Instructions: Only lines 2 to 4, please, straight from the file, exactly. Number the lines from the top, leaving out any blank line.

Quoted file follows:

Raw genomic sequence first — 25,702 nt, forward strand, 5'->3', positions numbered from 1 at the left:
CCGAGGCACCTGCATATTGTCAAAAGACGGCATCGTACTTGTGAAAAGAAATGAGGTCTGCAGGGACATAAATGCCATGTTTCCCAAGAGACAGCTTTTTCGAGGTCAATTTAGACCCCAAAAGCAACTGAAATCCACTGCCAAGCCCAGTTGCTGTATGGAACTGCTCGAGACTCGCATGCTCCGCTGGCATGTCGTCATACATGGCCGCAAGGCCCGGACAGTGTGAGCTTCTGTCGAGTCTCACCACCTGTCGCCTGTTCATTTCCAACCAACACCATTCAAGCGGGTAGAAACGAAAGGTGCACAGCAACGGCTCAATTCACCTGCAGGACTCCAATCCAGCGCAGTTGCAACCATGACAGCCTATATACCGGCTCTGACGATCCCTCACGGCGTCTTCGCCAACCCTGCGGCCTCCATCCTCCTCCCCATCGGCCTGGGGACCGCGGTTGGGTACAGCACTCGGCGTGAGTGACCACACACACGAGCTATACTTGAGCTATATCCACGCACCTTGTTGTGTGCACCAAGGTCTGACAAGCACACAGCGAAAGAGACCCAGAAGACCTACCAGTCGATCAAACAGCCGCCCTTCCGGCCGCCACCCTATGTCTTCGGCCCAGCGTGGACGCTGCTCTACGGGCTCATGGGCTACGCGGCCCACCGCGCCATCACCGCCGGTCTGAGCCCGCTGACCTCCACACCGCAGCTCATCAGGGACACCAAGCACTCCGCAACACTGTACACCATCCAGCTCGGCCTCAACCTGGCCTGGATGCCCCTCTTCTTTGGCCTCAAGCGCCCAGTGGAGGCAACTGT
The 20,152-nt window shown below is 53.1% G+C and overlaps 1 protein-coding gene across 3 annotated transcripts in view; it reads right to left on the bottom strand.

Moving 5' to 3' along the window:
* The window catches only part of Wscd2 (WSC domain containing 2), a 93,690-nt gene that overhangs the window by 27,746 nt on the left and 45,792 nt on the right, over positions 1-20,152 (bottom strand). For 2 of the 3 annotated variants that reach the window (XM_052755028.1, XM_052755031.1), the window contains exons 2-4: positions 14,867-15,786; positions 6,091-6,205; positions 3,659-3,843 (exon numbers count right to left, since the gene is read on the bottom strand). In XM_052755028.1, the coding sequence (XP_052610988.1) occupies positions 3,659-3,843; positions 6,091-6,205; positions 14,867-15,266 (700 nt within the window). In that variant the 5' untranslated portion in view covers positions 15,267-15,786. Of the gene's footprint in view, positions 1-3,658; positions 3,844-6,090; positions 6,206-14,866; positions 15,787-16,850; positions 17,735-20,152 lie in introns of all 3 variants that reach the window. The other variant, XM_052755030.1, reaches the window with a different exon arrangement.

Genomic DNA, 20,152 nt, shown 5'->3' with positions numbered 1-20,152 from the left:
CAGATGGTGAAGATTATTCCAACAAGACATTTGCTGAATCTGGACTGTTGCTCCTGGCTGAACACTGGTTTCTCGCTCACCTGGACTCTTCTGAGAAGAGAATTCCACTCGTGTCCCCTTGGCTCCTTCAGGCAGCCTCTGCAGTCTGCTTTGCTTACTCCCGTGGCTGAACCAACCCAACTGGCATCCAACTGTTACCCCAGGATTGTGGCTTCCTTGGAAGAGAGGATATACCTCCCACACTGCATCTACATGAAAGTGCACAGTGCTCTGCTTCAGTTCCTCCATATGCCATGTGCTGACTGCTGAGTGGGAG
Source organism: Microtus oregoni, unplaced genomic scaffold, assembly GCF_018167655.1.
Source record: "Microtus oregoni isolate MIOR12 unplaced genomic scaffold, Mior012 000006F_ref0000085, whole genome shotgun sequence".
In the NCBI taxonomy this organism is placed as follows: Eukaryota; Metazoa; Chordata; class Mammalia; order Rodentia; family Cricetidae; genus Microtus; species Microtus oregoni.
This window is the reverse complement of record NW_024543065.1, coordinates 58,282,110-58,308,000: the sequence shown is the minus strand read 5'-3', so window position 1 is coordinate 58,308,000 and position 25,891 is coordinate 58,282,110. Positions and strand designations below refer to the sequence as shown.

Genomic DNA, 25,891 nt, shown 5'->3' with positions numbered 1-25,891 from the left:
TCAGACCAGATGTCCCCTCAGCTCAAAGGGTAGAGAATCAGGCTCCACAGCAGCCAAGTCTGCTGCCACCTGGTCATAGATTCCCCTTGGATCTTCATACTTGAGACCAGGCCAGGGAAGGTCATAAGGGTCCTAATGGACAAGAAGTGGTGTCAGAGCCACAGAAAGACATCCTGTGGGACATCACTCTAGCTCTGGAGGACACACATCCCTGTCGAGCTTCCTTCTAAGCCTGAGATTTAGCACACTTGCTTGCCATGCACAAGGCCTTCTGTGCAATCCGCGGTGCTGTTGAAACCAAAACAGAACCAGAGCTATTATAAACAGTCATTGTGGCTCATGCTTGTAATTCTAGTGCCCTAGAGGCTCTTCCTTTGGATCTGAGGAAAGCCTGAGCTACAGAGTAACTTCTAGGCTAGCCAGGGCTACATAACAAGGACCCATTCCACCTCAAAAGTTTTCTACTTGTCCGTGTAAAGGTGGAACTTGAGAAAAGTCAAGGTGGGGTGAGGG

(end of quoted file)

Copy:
CCGAGGCACCTGCATATTGTCAAAAGACGGCATCGTACTTGTGAAAAGAAATGAGGTCTGCAGGGACATAAATGCCATGTTTCCCAAGAGACAGCTTTTTCGAGGTCAATTTAGACCCCAAAAGCAACTGAAATCCACTGCCAAGCCCAGTTGCTGTATGGAACTGCTCGAGACTCGCATGCTCCGCTGGCATGTCGTCATACATGGCCGCAAGGCCCGGACAGTGTGAGCTTCTGTCGAGTCTCACCACCTGTCGCCTGTTCATTTCCAACCAACACCATTCAAGCGGGTAGAAACGAAAGGTGCACAGCAACGGCTCAATTCACCTGCAGGACTCCAATCCAGCGCAGTTGCAACCATGACAGCCTATATACCGGCTCTGACGATCCCTCACGGCGTCTTCGCCAACCCTGCGGCCTCCATCCTCCTCCCCATCGGCCTGGGGACCGCGGTTGGGTACAGCACTCGGCGTGAGTGACCACACACACGAGCTATACTTGAGCTATATCCACGCACCTTGTTGTGTGCACCAAGGTCTGACAAGCACACAGCGAAAGAGACCCAGAAGACCTACCAGTCGATCAAACAGCCGCCCTTCCGGCCGCCACCCTATGTCTTCGGCCCAGCGTGGACGCTGCTCTACGGGCTCATGGGCTACGCGGCCCACCGCGCCATCACCGCCGGTCTGAGCCCGCTGACCTCCACACCGCAGCTCATCAGGGACACCAAGCACTCCGCAACACTGTACACCATCCAGCTCGGCCTCAACCTGGCCTGGATGCCCCTCTTCTTTGGCCTCAAGCGCCCAGTGGAGGCAACTGT
The 20,152-nt window shown below is 53.1% G+C and overlaps 1 protein-coding gene across 3 annotated transcripts in view; it reads right to left on the bottom strand.

Moving 5' to 3' along the window: